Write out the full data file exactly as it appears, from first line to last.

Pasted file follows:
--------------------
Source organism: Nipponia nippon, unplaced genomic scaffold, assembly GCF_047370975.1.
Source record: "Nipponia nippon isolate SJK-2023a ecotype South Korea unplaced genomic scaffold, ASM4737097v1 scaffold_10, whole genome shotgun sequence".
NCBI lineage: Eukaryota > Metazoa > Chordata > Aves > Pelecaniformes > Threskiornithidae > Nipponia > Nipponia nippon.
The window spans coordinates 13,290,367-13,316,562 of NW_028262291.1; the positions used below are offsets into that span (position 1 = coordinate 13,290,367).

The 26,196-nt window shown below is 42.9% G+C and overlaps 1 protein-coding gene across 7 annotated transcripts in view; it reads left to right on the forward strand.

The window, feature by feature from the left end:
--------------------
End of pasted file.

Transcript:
Source organism: Nipponia nippon, unplaced genomic scaffold, assembly GCF_047370975.1.
Source record: "Nipponia nippon isolate SJK-2023a ecotype South Korea unplaced genomic scaffold, ASM4737097v1 scaffold_10, whole genome shotgun sequence".
NCBI lineage: Eukaryota > Metazoa > Chordata > Aves > Pelecaniformes > Threskiornithidae > Nipponia > Nipponia nippon.
The window spans coordinates 13,290,367-13,316,562 of NW_028262291.1; the positions used below are offsets into that span (position 1 = coordinate 13,290,367).

The 26,196-nt window shown below is 42.9% G+C and overlaps 1 protein-coding gene across 7 annotated transcripts in view; it reads left to right on the forward strand.

The window, feature by feature from the left end: